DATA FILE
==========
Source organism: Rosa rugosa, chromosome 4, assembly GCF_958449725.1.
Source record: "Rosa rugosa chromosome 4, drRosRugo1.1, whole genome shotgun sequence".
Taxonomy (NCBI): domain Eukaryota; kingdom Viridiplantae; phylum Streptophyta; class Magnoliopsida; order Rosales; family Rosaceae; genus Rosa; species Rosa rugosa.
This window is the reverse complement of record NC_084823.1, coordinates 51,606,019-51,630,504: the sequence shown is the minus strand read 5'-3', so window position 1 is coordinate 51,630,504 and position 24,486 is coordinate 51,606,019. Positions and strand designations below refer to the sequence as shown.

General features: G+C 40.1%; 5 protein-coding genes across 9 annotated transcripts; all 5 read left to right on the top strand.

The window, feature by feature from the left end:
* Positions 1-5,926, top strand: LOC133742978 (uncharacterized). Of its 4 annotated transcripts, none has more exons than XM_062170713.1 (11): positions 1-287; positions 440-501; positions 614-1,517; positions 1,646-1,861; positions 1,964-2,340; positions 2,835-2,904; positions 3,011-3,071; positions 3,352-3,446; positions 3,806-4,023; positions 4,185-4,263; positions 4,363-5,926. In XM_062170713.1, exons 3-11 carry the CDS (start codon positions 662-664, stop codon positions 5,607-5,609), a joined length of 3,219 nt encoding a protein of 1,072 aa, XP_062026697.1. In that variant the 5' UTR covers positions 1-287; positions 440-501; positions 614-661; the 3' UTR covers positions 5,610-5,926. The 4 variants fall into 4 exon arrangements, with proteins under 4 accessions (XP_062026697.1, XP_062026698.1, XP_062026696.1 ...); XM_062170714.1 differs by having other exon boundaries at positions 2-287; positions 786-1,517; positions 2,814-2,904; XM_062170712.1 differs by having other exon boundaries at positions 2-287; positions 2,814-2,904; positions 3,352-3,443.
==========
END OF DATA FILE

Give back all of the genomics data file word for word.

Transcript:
Source organism: Rosa rugosa, chromosome 4, assembly GCF_958449725.1.
Source record: "Rosa rugosa chromosome 4, drRosRugo1.1, whole genome shotgun sequence".
Taxonomy (NCBI): domain Eukaryota; kingdom Viridiplantae; phylum Streptophyta; class Magnoliopsida; order Rosales; family Rosaceae; genus Rosa; species Rosa rugosa.
This window is the reverse complement of record NC_084823.1, coordinates 51,606,019-51,630,504: the sequence shown is the minus strand read 5'-3', so window position 1 is coordinate 51,630,504 and position 24,486 is coordinate 51,606,019. Positions and strand designations below refer to the sequence as shown.

General features: G+C 40.1%; 5 protein-coding genes across 9 annotated transcripts; all 5 read left to right on the top strand.

The window, feature by feature from the left end:
* Positions 1-5,926, top strand: LOC133742978 (uncharacterized). Of its 4 annotated transcripts, none has more exons than XM_062170713.1 (11): positions 1-287; positions 440-501; positions 614-1,517; positions 1,646-1,861; positions 1,964-2,340; positions 2,835-2,904; positions 3,011-3,071; positions 3,352-3,446; positions 3,806-4,023; positions 4,185-4,263; positions 4,363-5,926. In XM_062170713.1, exons 3-11 carry the CDS (start codon positions 662-664, stop codon positions 5,607-5,609), a joined length of 3,219 nt encoding a protein of 1,072 aa, XP_062026697.1. In that variant the 5' UTR covers positions 1-287; positions 440-501; positions 614-661; the 3' UTR covers positions 5,610-5,926. The 4 variants fall into 4 exon arrangements, with proteins under 4 accessions (XP_062026697.1, XP_062026698.1, XP_062026696.1 ...); XM_062170714.1 differs by having other exon boundaries at positions 2-287; positions 786-1,517; positions 2,814-2,904; XM_062170712.1 differs by having other exon boundaries at positions 2-287; positions 2,814-2,904; positions 3,352-3,443.